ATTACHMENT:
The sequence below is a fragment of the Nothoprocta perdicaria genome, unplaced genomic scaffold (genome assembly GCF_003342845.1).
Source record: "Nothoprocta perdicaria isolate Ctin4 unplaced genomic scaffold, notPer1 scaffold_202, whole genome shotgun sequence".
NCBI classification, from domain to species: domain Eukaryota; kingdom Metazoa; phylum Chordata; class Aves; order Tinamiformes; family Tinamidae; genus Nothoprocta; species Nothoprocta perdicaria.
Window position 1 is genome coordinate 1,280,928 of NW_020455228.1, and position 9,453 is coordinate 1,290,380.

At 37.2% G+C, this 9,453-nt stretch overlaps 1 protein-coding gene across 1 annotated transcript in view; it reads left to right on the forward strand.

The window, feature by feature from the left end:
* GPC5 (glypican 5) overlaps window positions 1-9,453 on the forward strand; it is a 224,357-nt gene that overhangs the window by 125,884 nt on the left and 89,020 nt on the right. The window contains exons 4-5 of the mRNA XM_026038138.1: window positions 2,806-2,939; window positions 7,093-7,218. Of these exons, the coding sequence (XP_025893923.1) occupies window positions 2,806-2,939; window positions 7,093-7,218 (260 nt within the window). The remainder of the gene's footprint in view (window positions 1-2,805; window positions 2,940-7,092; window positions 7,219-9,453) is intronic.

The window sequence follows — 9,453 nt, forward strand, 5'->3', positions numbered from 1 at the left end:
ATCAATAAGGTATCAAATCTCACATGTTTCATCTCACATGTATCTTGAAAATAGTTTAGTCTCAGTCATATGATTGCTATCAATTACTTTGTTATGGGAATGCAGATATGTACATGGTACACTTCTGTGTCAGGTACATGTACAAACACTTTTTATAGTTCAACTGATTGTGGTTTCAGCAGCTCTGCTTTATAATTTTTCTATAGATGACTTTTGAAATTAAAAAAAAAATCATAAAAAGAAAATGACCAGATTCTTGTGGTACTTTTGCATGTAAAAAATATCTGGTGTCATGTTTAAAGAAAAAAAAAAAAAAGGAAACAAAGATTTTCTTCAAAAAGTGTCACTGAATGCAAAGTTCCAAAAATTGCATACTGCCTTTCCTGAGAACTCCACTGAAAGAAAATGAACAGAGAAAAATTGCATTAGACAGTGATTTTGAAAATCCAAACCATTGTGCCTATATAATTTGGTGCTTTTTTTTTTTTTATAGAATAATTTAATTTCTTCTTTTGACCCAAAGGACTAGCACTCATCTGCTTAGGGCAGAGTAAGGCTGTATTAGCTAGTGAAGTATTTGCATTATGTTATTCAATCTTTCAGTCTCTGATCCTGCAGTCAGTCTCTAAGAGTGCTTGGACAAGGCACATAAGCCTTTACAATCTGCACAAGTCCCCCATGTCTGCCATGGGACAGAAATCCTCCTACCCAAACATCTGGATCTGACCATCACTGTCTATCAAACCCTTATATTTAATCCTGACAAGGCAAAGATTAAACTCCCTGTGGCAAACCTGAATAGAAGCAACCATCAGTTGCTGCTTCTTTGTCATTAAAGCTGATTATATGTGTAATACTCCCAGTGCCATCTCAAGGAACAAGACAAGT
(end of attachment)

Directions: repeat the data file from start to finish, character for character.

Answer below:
The sequence below is a fragment of the Nothoprocta perdicaria genome, unplaced genomic scaffold (genome assembly GCF_003342845.1).
Source record: "Nothoprocta perdicaria isolate Ctin4 unplaced genomic scaffold, notPer1 scaffold_202, whole genome shotgun sequence".
NCBI classification, from domain to species: domain Eukaryota; kingdom Metazoa; phylum Chordata; class Aves; order Tinamiformes; family Tinamidae; genus Nothoprocta; species Nothoprocta perdicaria.
Window position 1 is genome coordinate 1,280,928 of NW_020455228.1, and position 9,453 is coordinate 1,290,380.

At 37.2% G+C, this 9,453-nt stretch overlaps 1 protein-coding gene across 1 annotated transcript in view; it reads left to right on the forward strand.

The window, feature by feature from the left end:
* GPC5 (glypican 5) overlaps window positions 1-9,453 on the forward strand; it is a 224,357-nt gene that overhangs the window by 125,884 nt on the left and 89,020 nt on the right. The window contains exons 4-5 of the mRNA XM_026038138.1: window positions 2,806-2,939; window positions 7,093-7,218. Of these exons, the coding sequence (XP_025893923.1) occupies window positions 2,806-2,939; window positions 7,093-7,218 (260 nt within the window). The remainder of the gene's footprint in view (window positions 1-2,805; window positions 2,940-7,092; window positions 7,219-9,453) is intronic.

The window sequence follows — 9,453 nt, forward strand, 5'->3', positions numbered from 1 at the left end:
ATCAATAAGGTATCAAATCTCACATGTTTCATCTCACATGTATCTTGAAAATAGTTTAGTCTCAGTCATATGATTGCTATCAATTACTTTGTTATGGGAATGCAGATATGTACATGGTACACTTCTGTGTCAGGTACATGTACAAACACTTTTTATAGTTCAACTGATTGTGGTTTCAGCAGCTCTGCTTTATAATTTTTCTATAGATGACTTTTGAAATTAAAAAAAAAATCATAAAAAGAAAATGACCAGATTCTTGTGGTACTTTTGCATGTAAAAAATATCTGGTGTCATGTTTAAAGAAAAAAAAAAAAAAGGAAACAAAGATTTTCTTCAAAAAGTGTCACTGAATGCAAAGTTCCAAAAATTGCATACTGCCTTTCCTGAGAACTCCACTGAAAGAAAATGAACAGAGAAAAATTGCATTAGACAGTGATTTTGAAAATCCAAACCATTGTGCCTATATAATTTGGTGCTTTTTTTTTTTTTATAGAATAATTTAATTTCTTCTTTTGACCCAAAGGACTAGCACTCATCTGCTTAGGGCAGAGTAAGGCTGTATTAGCTAGTGAAGTATTTGCATTATGTTATTCAATCTTTCAGTCTCTGATCCTGCAGTCAGTCTCTAAGAGTGCTTGGACAAGGCACATAAGCCTTTACAATCTGCACAAGTCCCCCATGTCTGCCATGGGACAGAAATCCTCCTACCCAAACATCTGGATCTGACCATCACTGTCTATCAAACCCTTATATTTAATCCTGACAAGGCAAAGATTAAACTCCCTGTGGCAAACCTGAATAGAAGCAACCATCAGTTGCTGCTTCTTTGTCATTAAAGCTGATTATATGTGTAATACTCCCAGTGCCATCTCAAGGAACAAGACAAGT